According to TrendForce, the global quantum computing market was valued at US$470 million in 2021, an increase of 16.7% compared to 2020. This market is mainly led by China and the United States, driving global quantum computing and its technological progress, especially in upper-layer software. In terms of algorithmic speed, small-scale problems have been put to the test through experimentation. The market is expected to reach US$580 million in 2022, with an annual growth rate of approximately 18.8%, and current growth rate expanding every year until 2027.
According to TrendForce, as stated in the Chinese government’s plan for software and information technology services, its quantum technology policy will be further implemented from a national level to departments including national defense, industry, and technology and more targeted policies will be released through tiered departmental levels such as for AI, quantum information technology, biotechnology, semiconductors, and autonomous systems. To this end, the Chinese government is establishing relevant laboratories in Beijing, Shanghai, and Hefei to promote the rapid development of quantum technology and quantum computing cloud platforms.
When China launched its “Five-Year Plan” in 2006 to promote economic and industrial development, it also focused on the development of quantum science and technological breakthroughs, as well as the deeply integrated development and application of quantum computing in emerging technologies such as AI, edge computing, big data, IoT, and cloud such as advanced space quantum communication technology and quantum computing combined with AI/ML, IoT, and cloud, providing assistance to the Chinese Academy of Sciences’ quantum satellites, the University of Science and Technology of China’s quantum computer, and other quantum processors to achieve breakthroughs in technology and functional characteristics. Therefore, the cumulative investment in China’s quantum field is estimated to reach US$15 billion in 2022.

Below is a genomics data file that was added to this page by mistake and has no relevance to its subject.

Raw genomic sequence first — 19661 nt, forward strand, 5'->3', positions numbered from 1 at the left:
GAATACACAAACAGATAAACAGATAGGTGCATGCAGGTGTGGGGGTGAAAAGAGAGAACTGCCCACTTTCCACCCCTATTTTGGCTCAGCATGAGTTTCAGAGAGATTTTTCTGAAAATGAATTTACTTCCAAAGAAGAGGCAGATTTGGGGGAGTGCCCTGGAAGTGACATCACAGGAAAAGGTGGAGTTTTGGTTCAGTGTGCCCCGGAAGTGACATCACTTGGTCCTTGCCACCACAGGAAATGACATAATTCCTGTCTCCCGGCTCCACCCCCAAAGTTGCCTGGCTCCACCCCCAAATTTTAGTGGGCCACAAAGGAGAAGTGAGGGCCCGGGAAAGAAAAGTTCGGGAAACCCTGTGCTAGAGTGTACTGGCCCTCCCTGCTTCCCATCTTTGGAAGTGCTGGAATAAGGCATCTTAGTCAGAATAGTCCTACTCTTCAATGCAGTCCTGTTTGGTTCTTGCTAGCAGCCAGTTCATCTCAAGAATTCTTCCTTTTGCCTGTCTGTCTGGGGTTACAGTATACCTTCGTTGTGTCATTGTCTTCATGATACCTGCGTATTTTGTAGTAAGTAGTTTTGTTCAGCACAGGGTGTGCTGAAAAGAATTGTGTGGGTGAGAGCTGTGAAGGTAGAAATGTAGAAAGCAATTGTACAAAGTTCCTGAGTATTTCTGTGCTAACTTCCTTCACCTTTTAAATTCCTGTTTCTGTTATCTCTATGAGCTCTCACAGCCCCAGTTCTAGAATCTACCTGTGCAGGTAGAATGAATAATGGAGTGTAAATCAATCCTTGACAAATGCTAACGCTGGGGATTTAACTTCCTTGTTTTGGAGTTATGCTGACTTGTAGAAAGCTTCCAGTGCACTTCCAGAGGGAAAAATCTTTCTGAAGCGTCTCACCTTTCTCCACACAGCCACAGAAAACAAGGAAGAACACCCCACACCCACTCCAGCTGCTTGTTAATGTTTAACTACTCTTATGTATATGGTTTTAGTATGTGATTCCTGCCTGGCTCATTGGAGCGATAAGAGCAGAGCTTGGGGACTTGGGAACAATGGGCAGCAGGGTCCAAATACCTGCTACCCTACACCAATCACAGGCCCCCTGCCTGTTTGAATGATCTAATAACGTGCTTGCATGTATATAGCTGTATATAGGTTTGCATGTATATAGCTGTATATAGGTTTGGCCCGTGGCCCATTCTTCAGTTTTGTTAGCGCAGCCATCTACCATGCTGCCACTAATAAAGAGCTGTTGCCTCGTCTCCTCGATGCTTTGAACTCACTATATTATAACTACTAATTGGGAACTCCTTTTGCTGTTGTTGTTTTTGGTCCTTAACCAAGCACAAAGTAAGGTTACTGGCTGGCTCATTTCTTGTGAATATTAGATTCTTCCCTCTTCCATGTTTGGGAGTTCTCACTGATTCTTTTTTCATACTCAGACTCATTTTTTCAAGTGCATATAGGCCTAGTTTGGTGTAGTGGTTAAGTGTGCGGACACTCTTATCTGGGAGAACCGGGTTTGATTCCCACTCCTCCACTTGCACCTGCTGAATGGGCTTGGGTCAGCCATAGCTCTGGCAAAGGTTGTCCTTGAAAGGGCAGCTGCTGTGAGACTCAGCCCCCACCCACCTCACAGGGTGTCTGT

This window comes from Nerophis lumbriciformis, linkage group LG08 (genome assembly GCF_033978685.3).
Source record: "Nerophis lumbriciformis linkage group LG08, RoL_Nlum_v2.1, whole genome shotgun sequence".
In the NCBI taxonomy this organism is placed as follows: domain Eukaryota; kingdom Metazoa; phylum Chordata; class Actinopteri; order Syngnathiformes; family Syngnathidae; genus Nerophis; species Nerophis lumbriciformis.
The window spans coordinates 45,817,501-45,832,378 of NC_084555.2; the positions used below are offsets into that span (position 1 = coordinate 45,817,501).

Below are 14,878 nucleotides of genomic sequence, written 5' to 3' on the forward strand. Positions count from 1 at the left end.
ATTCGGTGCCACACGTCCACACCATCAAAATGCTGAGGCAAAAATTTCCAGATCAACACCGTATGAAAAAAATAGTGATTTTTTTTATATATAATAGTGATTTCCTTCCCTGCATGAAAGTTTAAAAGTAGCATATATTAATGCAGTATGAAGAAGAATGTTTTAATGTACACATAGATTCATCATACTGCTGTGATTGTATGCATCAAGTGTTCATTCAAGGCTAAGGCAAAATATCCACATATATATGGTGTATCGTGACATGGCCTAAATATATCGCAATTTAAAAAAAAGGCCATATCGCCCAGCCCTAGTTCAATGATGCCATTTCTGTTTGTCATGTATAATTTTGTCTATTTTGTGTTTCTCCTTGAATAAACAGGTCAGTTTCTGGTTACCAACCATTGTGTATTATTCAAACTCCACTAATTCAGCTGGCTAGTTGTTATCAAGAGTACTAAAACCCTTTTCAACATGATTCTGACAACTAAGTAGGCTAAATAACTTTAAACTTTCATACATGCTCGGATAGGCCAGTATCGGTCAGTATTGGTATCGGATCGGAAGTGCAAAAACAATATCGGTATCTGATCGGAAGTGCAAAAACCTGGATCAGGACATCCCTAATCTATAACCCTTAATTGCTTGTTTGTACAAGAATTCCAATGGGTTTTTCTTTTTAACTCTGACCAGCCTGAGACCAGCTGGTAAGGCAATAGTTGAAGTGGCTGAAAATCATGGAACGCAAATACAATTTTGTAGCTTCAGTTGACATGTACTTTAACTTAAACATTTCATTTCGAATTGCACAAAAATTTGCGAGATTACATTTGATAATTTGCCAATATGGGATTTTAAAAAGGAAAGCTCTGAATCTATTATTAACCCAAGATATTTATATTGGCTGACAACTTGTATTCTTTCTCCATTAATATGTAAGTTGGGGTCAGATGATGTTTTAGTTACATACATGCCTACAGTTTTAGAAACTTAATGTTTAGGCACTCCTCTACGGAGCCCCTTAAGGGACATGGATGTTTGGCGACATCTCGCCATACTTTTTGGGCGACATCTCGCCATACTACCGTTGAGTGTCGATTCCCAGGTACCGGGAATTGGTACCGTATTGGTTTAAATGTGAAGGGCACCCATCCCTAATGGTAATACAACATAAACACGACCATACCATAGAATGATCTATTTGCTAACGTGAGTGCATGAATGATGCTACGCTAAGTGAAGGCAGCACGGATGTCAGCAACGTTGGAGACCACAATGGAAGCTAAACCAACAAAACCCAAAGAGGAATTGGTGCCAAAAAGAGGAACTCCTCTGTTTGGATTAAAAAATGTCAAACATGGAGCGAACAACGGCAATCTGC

Main applications of China’s quantum computing market
Considering the immense size, extremely harsh operating environment, and high price of quantum computers, quantum computing applications are rapidly developing towards cloud platforms. Therefore, research on quantum computers primarily focus on four types of applications: simulation, optimization, cryptography, and machine learning. “Simulation” is most used in processes that occur in nature such as weather forecasting, mid- and long-term climate deductions, and polar climate change. It is also widely used in fluid mechanics, drug discovery, battery design, and high-frequency trading, derivatives, and options pricing in the financial industry.
“Optimization” is the use of quantum algorithms to determine the best solution among a set of feasible options and is mostly used for risk management in traffic arteries, logistics, self-driving navigation systems, and financial investment portfolios. “Machine learning” is used to identify patterns in data and statistics, enhance the training of machine learning algorithms, accelerate AI development, and introduced to self-driving cars and financial systems to prevent fraud and money laundering.
As enumerated above, the scope of quantum computing applications is gradually expanding, covering fields including supply chain, finance, transportation, logistics, pharmaceuticals, chemicals, automobiles, aviation, energy, and meteorology. Sectors such as pharmaceuticals, chemicals, and new materials use quantum operations to analogize molecular properties, directly analyze and obtain large molecular properties through a computerized digital format, shorten the time for theoretical verification, and thereby accelerating drug research and development and the development of new materials.
In the automotive field, in order to accelerate the promotion of electrification strategies, major carmakers have applied quantum computing to chemical analogies and are committed to developing batteries with better performance. In the aerospace field, quantum computing is used to solve some of the most difficult challenges facing the aviation industry, from basic materials, product research and development, machine learning optimization, to complex system optimization, and are even changing the way aircraft are made and fly.